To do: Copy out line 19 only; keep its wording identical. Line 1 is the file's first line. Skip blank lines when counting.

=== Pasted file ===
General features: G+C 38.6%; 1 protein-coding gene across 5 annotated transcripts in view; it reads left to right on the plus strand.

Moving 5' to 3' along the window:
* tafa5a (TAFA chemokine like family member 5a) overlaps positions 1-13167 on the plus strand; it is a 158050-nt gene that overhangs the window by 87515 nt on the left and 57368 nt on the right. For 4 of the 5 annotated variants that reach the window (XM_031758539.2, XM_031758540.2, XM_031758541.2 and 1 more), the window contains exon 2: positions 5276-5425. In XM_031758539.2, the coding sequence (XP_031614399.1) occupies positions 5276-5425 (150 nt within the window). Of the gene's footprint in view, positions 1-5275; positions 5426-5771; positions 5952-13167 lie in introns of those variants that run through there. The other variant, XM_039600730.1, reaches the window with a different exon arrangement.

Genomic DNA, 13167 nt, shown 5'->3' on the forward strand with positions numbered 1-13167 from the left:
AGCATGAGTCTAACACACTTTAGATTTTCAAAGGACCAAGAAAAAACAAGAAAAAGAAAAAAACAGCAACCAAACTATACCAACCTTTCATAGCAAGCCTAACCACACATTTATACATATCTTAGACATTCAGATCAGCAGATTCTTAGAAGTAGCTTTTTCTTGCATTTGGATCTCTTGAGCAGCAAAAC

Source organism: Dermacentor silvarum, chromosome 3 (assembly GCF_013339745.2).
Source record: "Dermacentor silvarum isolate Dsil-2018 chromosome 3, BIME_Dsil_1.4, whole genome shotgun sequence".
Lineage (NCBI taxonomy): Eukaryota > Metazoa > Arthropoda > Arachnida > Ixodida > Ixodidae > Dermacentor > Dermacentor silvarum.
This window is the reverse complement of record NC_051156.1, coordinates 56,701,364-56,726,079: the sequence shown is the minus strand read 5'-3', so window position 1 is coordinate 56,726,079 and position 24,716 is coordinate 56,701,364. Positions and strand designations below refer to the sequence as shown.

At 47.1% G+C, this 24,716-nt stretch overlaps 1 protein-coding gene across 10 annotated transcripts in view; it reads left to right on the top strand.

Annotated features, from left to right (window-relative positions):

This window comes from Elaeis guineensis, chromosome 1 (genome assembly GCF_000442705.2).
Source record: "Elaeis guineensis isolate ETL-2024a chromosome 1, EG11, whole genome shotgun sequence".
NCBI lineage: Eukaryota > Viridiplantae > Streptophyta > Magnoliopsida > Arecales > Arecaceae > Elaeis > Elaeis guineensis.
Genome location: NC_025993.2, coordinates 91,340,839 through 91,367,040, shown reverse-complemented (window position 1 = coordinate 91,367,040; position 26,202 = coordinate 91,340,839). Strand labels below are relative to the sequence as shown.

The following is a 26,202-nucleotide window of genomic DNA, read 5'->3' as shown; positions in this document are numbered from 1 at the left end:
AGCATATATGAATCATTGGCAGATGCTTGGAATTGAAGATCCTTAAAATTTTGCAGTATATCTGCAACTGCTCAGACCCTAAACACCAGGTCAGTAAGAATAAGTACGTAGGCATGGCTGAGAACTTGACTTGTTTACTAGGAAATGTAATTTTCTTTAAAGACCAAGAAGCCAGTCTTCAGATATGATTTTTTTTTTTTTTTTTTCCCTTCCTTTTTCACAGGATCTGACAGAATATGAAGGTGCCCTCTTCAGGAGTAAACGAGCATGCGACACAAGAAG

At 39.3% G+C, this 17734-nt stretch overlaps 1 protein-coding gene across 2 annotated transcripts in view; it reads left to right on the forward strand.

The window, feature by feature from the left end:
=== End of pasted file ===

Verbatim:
The window, feature by feature from the left end: